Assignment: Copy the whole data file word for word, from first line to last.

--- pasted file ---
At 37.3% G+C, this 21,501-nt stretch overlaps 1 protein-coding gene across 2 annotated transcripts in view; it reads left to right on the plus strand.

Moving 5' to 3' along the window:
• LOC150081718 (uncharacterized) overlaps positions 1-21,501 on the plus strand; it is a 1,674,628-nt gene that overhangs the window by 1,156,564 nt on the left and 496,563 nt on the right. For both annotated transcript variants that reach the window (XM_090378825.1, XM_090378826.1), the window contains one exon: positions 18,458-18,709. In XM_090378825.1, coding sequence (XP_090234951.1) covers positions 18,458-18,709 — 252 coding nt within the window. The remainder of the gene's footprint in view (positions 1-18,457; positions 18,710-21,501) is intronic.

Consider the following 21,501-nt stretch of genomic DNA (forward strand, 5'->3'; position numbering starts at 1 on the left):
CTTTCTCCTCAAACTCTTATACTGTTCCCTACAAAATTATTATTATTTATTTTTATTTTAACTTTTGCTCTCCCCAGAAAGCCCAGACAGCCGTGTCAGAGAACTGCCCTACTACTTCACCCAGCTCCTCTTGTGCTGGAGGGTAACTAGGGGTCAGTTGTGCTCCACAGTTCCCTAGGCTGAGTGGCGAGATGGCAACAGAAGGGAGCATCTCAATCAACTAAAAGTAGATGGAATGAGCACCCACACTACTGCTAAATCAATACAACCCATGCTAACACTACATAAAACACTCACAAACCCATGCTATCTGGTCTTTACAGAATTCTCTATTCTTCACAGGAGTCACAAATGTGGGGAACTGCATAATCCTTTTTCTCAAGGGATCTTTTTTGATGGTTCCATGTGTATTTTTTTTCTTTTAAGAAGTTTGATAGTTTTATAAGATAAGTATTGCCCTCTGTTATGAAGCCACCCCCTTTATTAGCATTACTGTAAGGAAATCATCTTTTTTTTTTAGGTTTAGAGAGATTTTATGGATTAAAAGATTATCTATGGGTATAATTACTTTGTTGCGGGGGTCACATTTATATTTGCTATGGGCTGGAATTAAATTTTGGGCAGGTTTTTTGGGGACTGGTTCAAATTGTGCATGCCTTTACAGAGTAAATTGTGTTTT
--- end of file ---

At 37.3% G+C, this 21,501-nt stretch overlaps 1 protein-coding gene across 2 annotated transcripts in view; it reads left to right on the plus strand.

Moving 5' to 3' along the window:
• LOC150081718 (uncharacterized) overlaps positions 1-21,501 on the plus strand; it is a 1,674,628-nt gene that overhangs the window by 1,156,564 nt on the left and 496,563 nt on the right. For both annotated transcript variants that reach the window (XM_090378825.1, XM_090378826.1), the window contains one exon: positions 18,458-18,709. In XM_090378825.1, coding sequence (XP_090234951.1) covers positions 18,458-18,709 — 252 coding nt within the window. The remainder of the gene's footprint in view (positions 1-18,457; positions 18,710-21,501) is intronic.

Consider the following 21,501-nt stretch of genomic DNA (forward strand, 5'->3'; position numbering starts at 1 on the left):
CTTTCTCCTCAAACTCTTATACTGTTCCCTACAAAATTATTATTATTTATTTTTATTTTAACTTTTGCTCTCCCCAGAAAGCCCAGACAGCCGTGTCAGAGAACTGCCCTACTACTTCACCCAGCTCCTCTTGTGCTGGAGGGTAACTAGGGGTCAGTTGTGCTCCACAGTTCCCTAGGCTGAGTGGCGAGATGGCAACAGAAGGGAGCATCTCAATCAACTAAAAGTAGATGGAATGAGCACCCACACTACTGCTAAATCAATACAACCCATGCTAACACTACATAAAACACTCACAAACCCATGCTATCTGGTCTTTACAGAATTCTCTATTCTTCACAGGAGTCACAAATGTGGGGAACTGCATAATCCTTTTTCTCAAGGGATCTTTTTTGATGGTTCCATGTGTATTTTTTTTCTTTTAAGAAGTTTGATAGTTTTATAAGATAAGTATTGCCCTCTGTTATGAAGCCACCCCCTTTATTAGCATTACTGTAAGGAAATCATCTTTTTTTTTTAGGTTTAGAGAGATTTTATGGATTAAAAGATTATCTATGGGTATAATTACTTTGTTGCGGGGGTCACATTTATATTTGCTATGGGCTGGAATTAAATTTTGGGCAGGTTTTTTGGGGACTGGTTCAAATTGTGCATGCCTTTACAGAGTAAATTGTGTTTT